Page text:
Well, I'm not telling; I might get my bro-man card pulled, and then where does that leave me? Fortunately for yours truly, most of my buddies' significant others are pretty damned awesome, and a blast to be around. Of course there are exceptions, but I'm all about setting expectations, and managing the exceptions. This leads to a healthy lifestyle, free of conflict with your friend's lovers whom you cannot stand to be around. You know who you are, you swine!
Anyway, I've seemed to cook a handful of meals this month for some of these dynamic duos. Last weekend after softball practice, I had Jim Jam and the beloved Cici over for dinner. This particular couple happen to be a great match, fun to play with, and overall badasses. They had me over for dinner on New Year's Day, so it was time to repay the favor. Cici is an art grad-student, and Jim Jam is a musician, and co-worker of mine at the Wheats; good people.
Ain't they cute?
I wanted to do something that I could prepare ahead of time, and simply reheat after softball. I decided to braise some oxtail, and make some Tuscan bean stew. In order to serve up 'perfect' beans, free of explosions or cracked skins, I used a technique that in theory would simmer slow and low enough to avoid such annoyances. Unfortunately, I failed to take into account that the beans I was using had a shorter cooking time than the beans suggested in the recipe that I was basing this meal on. The end result was still delicious, but a few beans went the way of the Challenger. So. Be. It. Lesson learned.
We started this meal off with a nice Prosecco and salumi plate of mortadella, spicy sopresseta, and olives stuffed with feta or sun-dried tomato courtesy of Mandola's. This was followed by a simple salad straight from the garden, topped of by a traditional balsamic vinaigrette. After reheating and shredding the oxtail, it was time to serve up the bean stew. The flavors of the stew were complimented nicely by the oxtail; Old World flavors of salty pork and rosemary marrying the sweet, red wine and thyme infused beefiness of the braise. Simple and delicious, just like me. We enjoyed a nice, big, dry Ruffino Aziano 2006 Chianti Classico with our main; a well crafted Tuscan red to sip while eating food inspired by the same region.
Gotta love that kitchen lighting!
An island of oxtail amid a stormy sea of gastronomical delights...
Since you've been such a good reader this year, here is a recipe for you. Sorry, no braise for you!
Tuscan Bean Stew
1 lb dried canellini, great northern, or navy beans*, rinsed and picked over
1 Tbsp of extra-virgin olive oil
6 oz pancetta, cut into 1/4-inch dice (use bacon if pancetta is not available)
1 large onion, chopped medium
2 medium celery ribs, 1/2-inch dice
2 medium carrots, peeled, and cut into 1/2 inch dice
8 cloves garlic, peeled and crushed
4 cups of chicken or beef stock
3 cups water
2 bay leaves
1 bunch of lacinato kale, or collards, stemmed, and chopped into 1 inch pieces
1 14.5 can/package of diced tomatoes, drained and rinsed
1 sprig fresh rosemary
ground pepper, and salt as needed
Dissolve 3 tablespoons of salt in 4 quarts cold water in a large bowl or container. Add beans and soak at room temperature for at least 8 hours and up to 24 hours. Drain and rinse well. Adjust oven rack to lower-middle position and heat oven to 250º. Heat oil and pancetta in a large Dutch oven over medium heat. Cook, stirring occasionally, until pancetta is lightly browned and fat has rendered, 6 to 10 minutes. Add onion, celery, and carrots. Cook, stirring occasionally, until vegetables are softened and lightly browned, 10 to 16 minutes. Stir in garlic and cook until fragrant, about 1 minute. Stir in stock, water, bay leaves, and soaked beans. Increase heat to high and bring to a simmer. Cover pot, transfer to oven, and cook until beans are almost tender (center still firm), 45 minutes to 1 hour. Remove pot from oven and stir in tomatoes and greens. Return pot to oven and cook until beans are fully tender, 30 or 40 minutes longer. Remove pot from oven and submerge rosemary sprig in stew. Cover and let sit for 15 minutes. Discard bay leaves, and rosemary and season the stew with salt and pepper to taste. Drizzle bowls with olive oil; serve with parmesan and crusty bread. Mangia!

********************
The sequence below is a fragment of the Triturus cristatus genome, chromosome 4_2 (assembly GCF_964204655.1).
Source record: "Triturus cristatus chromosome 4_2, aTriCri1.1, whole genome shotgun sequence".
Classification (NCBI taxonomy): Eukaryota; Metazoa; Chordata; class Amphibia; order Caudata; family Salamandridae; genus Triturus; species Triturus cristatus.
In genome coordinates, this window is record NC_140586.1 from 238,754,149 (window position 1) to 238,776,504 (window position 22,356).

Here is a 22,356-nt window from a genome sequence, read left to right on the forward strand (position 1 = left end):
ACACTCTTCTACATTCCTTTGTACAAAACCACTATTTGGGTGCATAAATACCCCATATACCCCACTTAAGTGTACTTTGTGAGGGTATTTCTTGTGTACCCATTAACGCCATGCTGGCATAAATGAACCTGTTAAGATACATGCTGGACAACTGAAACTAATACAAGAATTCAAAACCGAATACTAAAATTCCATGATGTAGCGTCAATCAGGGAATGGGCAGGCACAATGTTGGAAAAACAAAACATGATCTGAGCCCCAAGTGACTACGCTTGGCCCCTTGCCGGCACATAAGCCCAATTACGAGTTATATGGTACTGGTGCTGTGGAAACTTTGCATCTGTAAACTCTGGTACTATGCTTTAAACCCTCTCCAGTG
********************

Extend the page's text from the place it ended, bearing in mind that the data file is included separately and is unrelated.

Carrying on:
*Reduce cooking time if using navy beans, they are smaller and less dense than cannellini.
Beans are finicky and may have adverse reactions to salt and acids. Some think that adding salt too early causes the beans to never fully soften, others think that adding salt too early causes the beans to be mushy. Same with the acids. Texture and tenderness of the beans seem to be affected most by salt, this is mostly due to the swelling of the starch granules within their tender husks, resulting in mealy or gritty beans. The skins also are affected, often resulting in bean skins that are thick and chewy, which doesn't contrast well with the creamy, tender innards. Brining the beans doesn't affect them the same way as adding salt to the cooking liquid. The skins stay soft, and the insides get tender; life is good. The slow simmer in the oven is meant to reduce the number of vigorous bubbles in the pot during the cooking time. A vigorous stovetop simmer is the usual suspect in the case of burst beans. I used navy beans--which are kinda small--so I had a few beans burst, but overall I got what I wanted. Enjoy this on a cold day, with loved ones, or at least someone and their loved one.